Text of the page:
Book Review – Black Girl Dangerous on Race, Queerness, Class, and Gender

Recently, I finishing Mia Mckenzie’s new book, Black Girl Dangerous on Race, Queerness, Class, and Gender. I cannot explain enough how much I loved it; not only was it extremely well written but the entire book had me critically thinking about my own privileges (particularly my whiteness) and about the systems and institutions that exist.

The book is made up of McKenzie’s pieces from the blog Black Girl Dangerous (of which she is the Editor) over the past two years and are on issues of race, queerness, class, and gender. She writes of her own personal experiences, has pieces of satire, and calls for everyone to be more accountable for their actions. There are also pieces on specific news stories, such as Paula Deen’s racism, and pieces on her experiences.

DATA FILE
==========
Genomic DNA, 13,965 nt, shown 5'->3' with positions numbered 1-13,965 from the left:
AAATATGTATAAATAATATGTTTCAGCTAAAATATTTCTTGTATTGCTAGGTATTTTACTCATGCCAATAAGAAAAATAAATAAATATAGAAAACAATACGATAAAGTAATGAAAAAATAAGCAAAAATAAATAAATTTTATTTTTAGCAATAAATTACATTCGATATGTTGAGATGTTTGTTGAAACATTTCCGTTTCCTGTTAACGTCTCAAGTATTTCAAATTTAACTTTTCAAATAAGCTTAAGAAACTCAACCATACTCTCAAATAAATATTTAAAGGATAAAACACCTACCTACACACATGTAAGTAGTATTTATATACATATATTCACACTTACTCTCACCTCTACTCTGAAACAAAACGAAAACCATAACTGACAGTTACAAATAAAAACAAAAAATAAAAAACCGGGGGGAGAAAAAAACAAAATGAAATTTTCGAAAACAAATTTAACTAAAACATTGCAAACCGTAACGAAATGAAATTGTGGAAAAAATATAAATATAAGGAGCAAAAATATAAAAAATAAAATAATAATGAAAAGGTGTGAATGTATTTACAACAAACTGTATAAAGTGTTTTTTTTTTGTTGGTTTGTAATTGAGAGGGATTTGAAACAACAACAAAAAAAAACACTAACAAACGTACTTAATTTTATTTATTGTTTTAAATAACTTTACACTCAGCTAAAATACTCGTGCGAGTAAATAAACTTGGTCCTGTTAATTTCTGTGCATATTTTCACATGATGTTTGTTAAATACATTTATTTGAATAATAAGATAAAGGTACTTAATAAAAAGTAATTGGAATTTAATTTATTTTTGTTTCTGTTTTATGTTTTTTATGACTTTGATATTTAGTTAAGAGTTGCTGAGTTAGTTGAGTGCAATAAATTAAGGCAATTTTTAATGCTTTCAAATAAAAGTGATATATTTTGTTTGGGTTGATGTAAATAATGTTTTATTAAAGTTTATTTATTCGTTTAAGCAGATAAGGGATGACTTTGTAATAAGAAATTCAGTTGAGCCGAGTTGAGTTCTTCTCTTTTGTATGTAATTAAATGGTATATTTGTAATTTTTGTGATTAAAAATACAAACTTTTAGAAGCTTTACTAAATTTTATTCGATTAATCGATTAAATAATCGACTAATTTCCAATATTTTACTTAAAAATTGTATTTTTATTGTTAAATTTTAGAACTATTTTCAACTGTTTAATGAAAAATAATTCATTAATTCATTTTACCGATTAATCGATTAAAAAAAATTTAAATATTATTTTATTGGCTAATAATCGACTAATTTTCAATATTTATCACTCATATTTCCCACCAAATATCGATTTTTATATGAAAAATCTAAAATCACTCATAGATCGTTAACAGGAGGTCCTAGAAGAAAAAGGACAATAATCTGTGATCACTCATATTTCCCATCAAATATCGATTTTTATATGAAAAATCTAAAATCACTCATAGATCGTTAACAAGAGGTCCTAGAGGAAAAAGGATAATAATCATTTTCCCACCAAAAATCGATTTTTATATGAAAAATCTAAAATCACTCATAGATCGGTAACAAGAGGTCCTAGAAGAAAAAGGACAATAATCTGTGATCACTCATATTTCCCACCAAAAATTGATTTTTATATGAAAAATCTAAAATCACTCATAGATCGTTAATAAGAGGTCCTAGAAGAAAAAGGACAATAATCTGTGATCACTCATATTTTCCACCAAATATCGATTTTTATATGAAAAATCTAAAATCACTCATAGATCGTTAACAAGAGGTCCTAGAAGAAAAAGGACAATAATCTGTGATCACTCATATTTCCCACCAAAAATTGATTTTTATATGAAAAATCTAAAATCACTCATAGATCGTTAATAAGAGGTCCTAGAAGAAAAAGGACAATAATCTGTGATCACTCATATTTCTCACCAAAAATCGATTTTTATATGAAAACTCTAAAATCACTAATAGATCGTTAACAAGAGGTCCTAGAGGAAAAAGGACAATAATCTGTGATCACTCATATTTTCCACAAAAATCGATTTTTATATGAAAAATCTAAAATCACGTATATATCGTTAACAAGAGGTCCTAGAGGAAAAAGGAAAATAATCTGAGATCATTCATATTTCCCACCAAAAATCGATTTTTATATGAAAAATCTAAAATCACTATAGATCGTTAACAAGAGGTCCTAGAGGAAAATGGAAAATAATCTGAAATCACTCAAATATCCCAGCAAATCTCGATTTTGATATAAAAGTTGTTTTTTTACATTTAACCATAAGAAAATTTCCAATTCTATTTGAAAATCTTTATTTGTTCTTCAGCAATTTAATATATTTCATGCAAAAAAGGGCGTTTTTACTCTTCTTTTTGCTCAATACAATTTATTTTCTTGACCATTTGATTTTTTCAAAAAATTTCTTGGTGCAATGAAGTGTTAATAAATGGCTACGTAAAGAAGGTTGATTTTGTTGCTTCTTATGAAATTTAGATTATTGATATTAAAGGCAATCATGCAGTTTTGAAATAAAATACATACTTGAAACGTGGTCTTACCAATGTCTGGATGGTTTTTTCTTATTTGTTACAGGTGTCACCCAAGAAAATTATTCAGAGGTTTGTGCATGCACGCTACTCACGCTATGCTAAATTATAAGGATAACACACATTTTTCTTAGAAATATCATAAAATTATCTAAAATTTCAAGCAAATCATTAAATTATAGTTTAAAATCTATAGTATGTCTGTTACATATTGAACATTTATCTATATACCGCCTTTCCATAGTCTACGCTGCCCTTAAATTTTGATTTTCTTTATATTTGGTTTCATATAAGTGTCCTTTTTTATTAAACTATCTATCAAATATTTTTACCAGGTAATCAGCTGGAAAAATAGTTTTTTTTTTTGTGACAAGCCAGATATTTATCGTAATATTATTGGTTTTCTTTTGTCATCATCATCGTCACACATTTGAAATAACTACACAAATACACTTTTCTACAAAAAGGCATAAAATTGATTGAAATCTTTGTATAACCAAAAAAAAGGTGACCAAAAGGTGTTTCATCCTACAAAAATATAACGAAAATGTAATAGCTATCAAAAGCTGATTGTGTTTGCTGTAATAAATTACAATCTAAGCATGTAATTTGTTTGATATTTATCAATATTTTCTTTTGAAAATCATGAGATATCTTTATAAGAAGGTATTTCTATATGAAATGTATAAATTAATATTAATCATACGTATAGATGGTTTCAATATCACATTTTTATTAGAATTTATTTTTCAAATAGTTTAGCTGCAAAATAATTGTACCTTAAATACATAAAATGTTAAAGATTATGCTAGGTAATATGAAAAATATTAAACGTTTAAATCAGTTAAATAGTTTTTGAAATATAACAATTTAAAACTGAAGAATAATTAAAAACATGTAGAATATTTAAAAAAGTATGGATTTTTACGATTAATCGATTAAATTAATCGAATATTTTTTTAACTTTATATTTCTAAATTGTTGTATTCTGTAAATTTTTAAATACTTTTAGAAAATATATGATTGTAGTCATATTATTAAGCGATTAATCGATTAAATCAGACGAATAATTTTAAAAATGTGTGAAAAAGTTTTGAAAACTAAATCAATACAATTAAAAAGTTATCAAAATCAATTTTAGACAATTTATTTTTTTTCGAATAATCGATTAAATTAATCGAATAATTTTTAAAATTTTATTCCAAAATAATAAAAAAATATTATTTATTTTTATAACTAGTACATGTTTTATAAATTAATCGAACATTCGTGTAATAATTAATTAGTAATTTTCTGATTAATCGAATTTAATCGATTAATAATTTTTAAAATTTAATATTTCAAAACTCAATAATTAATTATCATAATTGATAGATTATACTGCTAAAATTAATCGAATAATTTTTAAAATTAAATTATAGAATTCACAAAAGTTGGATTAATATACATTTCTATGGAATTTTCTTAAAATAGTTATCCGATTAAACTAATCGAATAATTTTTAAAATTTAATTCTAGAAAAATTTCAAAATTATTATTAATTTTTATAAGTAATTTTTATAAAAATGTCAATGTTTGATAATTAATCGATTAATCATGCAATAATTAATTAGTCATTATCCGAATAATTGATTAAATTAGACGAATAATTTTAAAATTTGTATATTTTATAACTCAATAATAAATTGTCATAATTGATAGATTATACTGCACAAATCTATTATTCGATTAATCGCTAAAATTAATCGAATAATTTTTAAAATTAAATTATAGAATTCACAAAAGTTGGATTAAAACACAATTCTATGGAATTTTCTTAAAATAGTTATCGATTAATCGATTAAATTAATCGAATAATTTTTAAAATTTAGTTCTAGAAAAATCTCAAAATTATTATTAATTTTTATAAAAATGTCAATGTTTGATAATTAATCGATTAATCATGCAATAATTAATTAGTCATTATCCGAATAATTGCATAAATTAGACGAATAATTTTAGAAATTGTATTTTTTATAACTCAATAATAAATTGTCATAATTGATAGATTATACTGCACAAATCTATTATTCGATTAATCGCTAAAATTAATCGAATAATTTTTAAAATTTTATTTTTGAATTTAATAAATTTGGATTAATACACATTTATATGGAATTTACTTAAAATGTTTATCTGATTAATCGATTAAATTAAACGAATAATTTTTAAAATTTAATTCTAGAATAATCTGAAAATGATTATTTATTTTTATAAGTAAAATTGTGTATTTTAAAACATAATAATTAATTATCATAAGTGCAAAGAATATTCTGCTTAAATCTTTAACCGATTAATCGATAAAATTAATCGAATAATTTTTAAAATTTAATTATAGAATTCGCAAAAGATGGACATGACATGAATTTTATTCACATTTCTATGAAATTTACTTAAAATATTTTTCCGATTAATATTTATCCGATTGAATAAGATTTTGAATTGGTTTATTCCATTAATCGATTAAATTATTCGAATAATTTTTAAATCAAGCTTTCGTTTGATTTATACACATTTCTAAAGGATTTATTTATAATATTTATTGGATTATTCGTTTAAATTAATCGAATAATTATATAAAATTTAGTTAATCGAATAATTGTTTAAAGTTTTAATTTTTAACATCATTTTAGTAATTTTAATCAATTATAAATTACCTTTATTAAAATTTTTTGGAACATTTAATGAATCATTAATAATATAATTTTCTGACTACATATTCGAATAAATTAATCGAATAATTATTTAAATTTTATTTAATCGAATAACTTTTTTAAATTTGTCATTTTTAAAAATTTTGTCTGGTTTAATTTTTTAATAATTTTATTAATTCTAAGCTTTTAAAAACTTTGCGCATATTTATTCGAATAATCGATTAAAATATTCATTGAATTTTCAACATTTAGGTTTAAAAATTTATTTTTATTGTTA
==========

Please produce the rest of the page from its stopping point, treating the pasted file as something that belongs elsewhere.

Mckenzie writes with such a passion and in such a way that was not only informative but also incredibly intriguing. I couldn’t agree more with Janet Mock when she wrote that Mckenzie has “a fierce voice among a generation of queer and trans folk of color.”

I definitely recommend this book, especially if you are looking to better understand the complexities of race, class, gender, and queerness.

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